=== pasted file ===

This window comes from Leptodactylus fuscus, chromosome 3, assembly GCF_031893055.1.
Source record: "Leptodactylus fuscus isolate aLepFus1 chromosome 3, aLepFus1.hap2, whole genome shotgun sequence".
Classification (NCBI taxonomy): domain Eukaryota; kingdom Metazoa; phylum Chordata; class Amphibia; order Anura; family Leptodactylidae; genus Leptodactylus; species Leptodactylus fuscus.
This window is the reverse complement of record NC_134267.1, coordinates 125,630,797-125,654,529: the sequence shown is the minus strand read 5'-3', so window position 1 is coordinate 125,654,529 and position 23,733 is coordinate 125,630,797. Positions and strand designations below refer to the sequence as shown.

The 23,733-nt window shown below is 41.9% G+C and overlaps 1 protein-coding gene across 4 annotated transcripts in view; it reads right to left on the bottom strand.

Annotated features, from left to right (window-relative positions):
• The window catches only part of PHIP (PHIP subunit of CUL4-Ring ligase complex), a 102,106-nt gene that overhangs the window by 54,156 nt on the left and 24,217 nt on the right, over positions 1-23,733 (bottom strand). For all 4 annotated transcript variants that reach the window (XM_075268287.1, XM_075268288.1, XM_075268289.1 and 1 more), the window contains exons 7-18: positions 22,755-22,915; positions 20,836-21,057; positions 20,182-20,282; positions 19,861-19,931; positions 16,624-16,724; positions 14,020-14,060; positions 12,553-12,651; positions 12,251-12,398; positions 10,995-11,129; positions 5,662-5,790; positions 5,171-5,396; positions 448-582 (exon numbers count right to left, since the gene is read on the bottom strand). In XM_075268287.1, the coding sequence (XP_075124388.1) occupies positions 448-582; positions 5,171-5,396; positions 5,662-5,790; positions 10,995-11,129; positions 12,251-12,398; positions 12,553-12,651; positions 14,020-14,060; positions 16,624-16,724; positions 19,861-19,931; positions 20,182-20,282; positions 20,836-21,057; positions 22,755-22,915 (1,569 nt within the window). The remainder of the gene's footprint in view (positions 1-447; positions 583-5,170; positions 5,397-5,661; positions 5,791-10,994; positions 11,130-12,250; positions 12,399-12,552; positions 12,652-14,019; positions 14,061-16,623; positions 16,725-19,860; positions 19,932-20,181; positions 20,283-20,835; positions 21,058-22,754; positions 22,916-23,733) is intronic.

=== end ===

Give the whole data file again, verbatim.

This window comes from Leptodactylus fuscus, chromosome 3, assembly GCF_031893055.1.
Source record: "Leptodactylus fuscus isolate aLepFus1 chromosome 3, aLepFus1.hap2, whole genome shotgun sequence".
Classification (NCBI taxonomy): domain Eukaryota; kingdom Metazoa; phylum Chordata; class Amphibia; order Anura; family Leptodactylidae; genus Leptodactylus; species Leptodactylus fuscus.
This window is the reverse complement of record NC_134267.1, coordinates 125,630,797-125,654,529: the sequence shown is the minus strand read 5'-3', so window position 1 is coordinate 125,654,529 and position 23,733 is coordinate 125,630,797. Positions and strand designations below refer to the sequence as shown.

The 23,733-nt window shown below is 41.9% G+C and overlaps 1 protein-coding gene across 4 annotated transcripts in view; it reads right to left on the bottom strand.

Annotated features, from left to right (window-relative positions):
• The window catches only part of PHIP (PHIP subunit of CUL4-Ring ligase complex), a 102,106-nt gene that overhangs the window by 54,156 nt on the left and 24,217 nt on the right, over positions 1-23,733 (bottom strand). For all 4 annotated transcript variants that reach the window (XM_075268287.1, XM_075268288.1, XM_075268289.1 and 1 more), the window contains exons 7-18: positions 22,755-22,915; positions 20,836-21,057; positions 20,182-20,282; positions 19,861-19,931; positions 16,624-16,724; positions 14,020-14,060; positions 12,553-12,651; positions 12,251-12,398; positions 10,995-11,129; positions 5,662-5,790; positions 5,171-5,396; positions 448-582 (exon numbers count right to left, since the gene is read on the bottom strand). In XM_075268287.1, the coding sequence (XP_075124388.1) occupies positions 448-582; positions 5,171-5,396; positions 5,662-5,790; positions 10,995-11,129; positions 12,251-12,398; positions 12,553-12,651; positions 14,020-14,060; positions 16,624-16,724; positions 19,861-19,931; positions 20,182-20,282; positions 20,836-21,057; positions 22,755-22,915 (1,569 nt within the window). The remainder of the gene's footprint in view (positions 1-447; positions 583-5,170; positions 5,397-5,661; positions 5,791-10,994; positions 11,130-12,250; positions 12,399-12,552; positions 12,652-14,019; positions 14,061-16,623; positions 16,725-19,860; positions 19,932-20,181; positions 20,283-20,835; positions 21,058-22,754; positions 22,916-23,733) is intronic.